Agric sector embarks of data collection for policy


Harare, July 11, 2023, (New Ziana) – The Ministry of Lands, Agriculture, Fisheries, Water and Rural Development said on Tuesday it had embarked on a data collection exercise to be able to formulate development policy based on accurate information.

Speaking at a crop, livestock and fisheries assessment stakeholder planning meeting, Lands, Agriculture, Fisheries, Water and Rural Development permanent Secretary, John Basera said the data collection exercise was essential because policy formulation at government-level had to be informed by well analysed and properly collected data and information.

He called on the private sector and development partners to support the endevour.

“For us to go for growth, we need to nurture more and to anchor into more strategic partnerships, working together with our private sector players, working together even more seamlessly with our development partners, the FAOs, the UN agencies, World Bank, IMF and so on and so on,” Basera said.

“We now need to seamlessly and more than ever seamlessly work even closer together so that we achieve better growth in the agriculture space,” he added.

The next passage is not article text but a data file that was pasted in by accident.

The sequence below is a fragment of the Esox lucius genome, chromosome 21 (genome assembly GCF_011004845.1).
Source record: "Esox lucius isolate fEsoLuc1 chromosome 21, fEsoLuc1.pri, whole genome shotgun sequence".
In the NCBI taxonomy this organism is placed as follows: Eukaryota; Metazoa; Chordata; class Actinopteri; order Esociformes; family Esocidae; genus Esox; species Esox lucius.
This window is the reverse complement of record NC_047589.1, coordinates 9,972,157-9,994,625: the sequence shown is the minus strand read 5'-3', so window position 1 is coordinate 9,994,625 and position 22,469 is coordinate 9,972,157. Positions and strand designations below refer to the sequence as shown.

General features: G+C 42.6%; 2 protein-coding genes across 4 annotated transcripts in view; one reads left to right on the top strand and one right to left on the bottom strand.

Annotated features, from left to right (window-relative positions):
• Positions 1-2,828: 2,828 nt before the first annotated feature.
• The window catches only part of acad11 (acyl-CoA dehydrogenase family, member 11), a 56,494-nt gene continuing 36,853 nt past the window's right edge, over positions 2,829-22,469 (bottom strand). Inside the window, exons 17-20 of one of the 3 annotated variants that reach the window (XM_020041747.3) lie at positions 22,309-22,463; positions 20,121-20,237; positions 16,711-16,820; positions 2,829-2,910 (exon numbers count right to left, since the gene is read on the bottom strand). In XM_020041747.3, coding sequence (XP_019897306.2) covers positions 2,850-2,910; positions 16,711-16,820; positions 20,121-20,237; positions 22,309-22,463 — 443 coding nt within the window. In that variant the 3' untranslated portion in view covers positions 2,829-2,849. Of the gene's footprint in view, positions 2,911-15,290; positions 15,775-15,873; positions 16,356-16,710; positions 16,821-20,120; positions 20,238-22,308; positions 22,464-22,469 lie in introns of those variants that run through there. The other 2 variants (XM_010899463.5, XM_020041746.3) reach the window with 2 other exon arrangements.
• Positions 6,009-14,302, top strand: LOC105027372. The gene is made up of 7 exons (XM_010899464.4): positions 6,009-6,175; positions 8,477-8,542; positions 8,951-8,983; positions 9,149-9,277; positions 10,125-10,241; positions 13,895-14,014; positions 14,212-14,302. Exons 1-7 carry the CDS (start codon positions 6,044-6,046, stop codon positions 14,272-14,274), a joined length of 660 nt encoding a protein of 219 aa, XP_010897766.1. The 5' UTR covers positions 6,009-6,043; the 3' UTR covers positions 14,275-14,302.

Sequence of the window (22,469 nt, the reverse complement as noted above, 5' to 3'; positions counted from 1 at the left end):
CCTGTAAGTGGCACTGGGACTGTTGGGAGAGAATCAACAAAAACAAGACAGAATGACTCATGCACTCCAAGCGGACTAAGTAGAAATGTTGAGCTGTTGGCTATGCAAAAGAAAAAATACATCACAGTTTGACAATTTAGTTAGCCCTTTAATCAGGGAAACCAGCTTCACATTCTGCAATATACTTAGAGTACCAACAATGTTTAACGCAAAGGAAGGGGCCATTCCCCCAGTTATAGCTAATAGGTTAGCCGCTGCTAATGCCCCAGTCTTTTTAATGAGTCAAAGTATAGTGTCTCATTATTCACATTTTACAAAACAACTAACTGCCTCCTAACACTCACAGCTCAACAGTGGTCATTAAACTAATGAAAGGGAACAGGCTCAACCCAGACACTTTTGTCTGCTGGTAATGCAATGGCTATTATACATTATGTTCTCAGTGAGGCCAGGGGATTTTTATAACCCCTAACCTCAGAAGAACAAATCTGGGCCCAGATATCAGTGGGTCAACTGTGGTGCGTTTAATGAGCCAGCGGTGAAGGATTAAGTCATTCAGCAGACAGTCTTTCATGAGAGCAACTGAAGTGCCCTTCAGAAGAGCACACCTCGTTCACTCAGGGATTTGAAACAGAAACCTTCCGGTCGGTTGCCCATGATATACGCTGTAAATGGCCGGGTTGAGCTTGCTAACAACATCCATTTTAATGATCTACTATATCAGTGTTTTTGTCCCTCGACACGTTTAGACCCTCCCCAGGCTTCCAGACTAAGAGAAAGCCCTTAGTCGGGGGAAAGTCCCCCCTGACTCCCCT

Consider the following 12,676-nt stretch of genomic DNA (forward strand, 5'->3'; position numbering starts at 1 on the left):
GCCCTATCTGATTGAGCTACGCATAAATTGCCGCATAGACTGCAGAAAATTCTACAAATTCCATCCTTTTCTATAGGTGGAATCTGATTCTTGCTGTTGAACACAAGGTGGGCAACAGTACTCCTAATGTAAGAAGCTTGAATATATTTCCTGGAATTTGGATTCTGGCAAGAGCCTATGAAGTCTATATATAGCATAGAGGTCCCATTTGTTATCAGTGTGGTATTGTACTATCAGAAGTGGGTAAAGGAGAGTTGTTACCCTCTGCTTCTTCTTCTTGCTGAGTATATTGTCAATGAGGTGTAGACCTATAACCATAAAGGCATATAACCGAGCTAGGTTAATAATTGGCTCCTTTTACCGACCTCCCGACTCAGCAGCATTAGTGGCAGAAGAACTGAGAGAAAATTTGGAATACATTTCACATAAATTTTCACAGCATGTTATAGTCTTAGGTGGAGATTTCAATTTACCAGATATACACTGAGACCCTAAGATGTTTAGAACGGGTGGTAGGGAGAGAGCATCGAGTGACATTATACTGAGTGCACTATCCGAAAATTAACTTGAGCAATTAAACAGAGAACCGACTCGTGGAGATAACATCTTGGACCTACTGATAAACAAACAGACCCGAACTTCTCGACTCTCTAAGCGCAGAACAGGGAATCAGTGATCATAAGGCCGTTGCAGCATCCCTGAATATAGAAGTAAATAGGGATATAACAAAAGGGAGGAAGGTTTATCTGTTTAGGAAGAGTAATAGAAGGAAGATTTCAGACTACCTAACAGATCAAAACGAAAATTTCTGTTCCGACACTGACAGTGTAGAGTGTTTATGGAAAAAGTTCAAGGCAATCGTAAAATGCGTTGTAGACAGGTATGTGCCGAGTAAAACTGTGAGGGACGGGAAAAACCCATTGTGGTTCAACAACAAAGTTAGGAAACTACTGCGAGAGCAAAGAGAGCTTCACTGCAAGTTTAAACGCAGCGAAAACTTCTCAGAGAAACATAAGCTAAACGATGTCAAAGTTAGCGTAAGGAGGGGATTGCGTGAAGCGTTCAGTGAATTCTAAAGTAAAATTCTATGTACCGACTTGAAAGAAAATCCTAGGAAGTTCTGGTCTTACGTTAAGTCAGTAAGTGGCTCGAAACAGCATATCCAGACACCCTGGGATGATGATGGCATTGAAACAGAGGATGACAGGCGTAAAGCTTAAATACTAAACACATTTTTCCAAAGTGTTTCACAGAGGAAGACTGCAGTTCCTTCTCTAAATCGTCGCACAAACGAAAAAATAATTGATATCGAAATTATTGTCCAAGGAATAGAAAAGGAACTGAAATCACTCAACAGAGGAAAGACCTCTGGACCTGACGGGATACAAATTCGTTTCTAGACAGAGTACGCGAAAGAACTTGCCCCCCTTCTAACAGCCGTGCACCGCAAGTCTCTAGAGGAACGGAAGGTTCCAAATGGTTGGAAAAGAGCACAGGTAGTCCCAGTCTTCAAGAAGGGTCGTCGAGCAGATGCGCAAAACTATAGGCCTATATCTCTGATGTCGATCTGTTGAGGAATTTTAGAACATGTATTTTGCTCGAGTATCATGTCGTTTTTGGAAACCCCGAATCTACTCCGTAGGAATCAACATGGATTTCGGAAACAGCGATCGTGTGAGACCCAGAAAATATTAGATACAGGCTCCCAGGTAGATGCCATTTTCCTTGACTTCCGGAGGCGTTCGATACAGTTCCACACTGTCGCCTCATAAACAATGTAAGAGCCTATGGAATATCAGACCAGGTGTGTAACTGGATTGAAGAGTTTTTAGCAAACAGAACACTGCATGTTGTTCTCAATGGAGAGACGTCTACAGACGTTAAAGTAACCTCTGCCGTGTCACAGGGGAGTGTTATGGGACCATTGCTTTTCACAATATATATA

He said for the sustenance and consolidation of that growth, there is need for new policies and new policy positions, and these are driven by data and information.

Basera said at the moment, his ministry undertook three assessments every year, with the first one responsible for crops, livestock and fisheries done between February and March, measuring mainly hectarage under several crops.

The information gathered is used for various purposes, among them food security analysis, policy formulation, policy review, policy planning and budget planning.

“Our budget is informed by this information, I just want you (to) appreciate the gravity and the magnitude of the importance of information from the above as it informs everything we do as agriculture and indeed as a sector. Even at micro level, it also informs business decisions and policy decisions at business level,” said Basera.

The second assessment of the same is done between April and May, this time looking at output projections for various crops, livestock and fisheries.

The last type of assessment, called vault, is done in August and looks at the agriculture industry as a whole, for example its impact on the populace, development of the rural economy and incomes.

“As you know, the rural economy is quite huge and quite massive so we need to monitor it, we need to get information about it so that we can plan for it and grow it even further and better as we journey towards Vision 2030,” said Basera.

New Ziana

Comments are closed.